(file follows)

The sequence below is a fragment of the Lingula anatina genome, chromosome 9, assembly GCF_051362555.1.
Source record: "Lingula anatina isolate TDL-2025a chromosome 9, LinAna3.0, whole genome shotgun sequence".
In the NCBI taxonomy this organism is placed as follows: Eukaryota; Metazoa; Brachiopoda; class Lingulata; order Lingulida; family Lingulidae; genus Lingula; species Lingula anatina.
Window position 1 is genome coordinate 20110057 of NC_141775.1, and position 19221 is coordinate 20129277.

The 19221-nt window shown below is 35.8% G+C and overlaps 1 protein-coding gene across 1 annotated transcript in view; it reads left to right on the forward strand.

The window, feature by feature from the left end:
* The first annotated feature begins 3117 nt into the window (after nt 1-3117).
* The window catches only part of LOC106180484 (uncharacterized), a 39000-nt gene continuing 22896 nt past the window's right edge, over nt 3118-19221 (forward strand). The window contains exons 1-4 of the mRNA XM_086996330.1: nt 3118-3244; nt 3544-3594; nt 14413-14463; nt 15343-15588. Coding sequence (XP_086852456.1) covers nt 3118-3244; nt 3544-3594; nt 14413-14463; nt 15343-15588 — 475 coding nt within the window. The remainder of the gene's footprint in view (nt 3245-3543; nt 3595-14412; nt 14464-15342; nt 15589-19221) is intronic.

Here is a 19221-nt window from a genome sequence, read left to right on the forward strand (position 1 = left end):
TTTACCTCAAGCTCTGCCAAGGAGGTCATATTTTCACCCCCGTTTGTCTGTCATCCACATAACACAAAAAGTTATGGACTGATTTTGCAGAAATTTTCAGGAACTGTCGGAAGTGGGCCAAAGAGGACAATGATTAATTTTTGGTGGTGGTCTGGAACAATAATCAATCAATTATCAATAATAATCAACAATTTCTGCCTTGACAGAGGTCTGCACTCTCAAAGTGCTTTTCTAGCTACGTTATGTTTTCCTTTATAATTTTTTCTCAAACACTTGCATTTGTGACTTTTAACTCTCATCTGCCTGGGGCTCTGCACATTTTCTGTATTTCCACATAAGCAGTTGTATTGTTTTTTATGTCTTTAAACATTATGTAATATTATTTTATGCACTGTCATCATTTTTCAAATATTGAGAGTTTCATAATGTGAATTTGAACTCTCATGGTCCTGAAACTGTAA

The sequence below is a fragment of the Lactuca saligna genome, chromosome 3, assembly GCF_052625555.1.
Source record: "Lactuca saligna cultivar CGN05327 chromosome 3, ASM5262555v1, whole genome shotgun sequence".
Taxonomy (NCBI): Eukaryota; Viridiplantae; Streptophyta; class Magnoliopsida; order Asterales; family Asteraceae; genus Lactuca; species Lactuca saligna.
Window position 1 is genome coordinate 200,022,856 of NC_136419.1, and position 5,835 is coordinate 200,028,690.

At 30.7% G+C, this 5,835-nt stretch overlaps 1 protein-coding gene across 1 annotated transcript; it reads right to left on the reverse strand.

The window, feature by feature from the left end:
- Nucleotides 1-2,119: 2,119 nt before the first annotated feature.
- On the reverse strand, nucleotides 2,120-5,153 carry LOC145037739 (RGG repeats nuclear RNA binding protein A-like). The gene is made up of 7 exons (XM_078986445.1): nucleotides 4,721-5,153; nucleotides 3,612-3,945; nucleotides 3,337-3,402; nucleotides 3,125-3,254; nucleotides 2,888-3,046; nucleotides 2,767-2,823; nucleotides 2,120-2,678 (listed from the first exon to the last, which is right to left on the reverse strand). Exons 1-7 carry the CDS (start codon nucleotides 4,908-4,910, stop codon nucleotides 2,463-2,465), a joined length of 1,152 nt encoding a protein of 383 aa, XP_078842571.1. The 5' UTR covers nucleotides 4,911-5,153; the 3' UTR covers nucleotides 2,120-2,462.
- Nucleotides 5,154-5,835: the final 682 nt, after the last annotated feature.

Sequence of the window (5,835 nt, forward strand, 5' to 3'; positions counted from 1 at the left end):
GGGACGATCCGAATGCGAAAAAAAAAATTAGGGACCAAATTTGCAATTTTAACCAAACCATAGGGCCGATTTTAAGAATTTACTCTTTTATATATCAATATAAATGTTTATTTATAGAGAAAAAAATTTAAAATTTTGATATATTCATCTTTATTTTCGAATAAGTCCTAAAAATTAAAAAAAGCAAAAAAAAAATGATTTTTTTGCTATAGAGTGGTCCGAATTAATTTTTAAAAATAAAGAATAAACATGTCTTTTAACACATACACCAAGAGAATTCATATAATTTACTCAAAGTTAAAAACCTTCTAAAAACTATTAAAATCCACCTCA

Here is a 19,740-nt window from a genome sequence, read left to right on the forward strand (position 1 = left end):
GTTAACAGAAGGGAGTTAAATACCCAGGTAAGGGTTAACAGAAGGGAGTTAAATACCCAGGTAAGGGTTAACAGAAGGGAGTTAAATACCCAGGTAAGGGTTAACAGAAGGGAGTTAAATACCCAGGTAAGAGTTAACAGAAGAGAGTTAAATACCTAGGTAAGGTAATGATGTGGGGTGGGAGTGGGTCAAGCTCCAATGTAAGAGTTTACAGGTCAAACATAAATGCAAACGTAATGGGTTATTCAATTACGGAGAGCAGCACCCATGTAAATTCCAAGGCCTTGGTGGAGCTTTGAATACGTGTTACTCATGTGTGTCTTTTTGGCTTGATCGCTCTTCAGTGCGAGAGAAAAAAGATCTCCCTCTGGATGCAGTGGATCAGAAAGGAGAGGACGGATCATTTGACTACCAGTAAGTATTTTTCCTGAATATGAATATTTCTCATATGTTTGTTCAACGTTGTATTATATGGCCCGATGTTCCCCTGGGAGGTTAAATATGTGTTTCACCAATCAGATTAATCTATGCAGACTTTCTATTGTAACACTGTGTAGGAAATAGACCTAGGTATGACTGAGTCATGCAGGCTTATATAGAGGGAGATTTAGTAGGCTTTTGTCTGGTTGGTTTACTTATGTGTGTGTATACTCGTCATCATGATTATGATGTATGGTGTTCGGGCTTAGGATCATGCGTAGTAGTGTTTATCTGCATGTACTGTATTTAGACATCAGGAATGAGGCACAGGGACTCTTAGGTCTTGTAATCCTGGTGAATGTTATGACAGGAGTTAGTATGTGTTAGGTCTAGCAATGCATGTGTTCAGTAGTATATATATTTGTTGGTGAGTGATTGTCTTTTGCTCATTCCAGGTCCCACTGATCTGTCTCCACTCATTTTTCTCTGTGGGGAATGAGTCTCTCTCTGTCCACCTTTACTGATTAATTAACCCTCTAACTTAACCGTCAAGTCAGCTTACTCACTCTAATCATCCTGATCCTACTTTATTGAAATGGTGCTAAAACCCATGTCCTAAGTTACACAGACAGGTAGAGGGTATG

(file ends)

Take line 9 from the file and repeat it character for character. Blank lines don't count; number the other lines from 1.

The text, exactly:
Here is a 19221-nt window from a genome sequence, read left to right on the forward strand (position 1 = left end):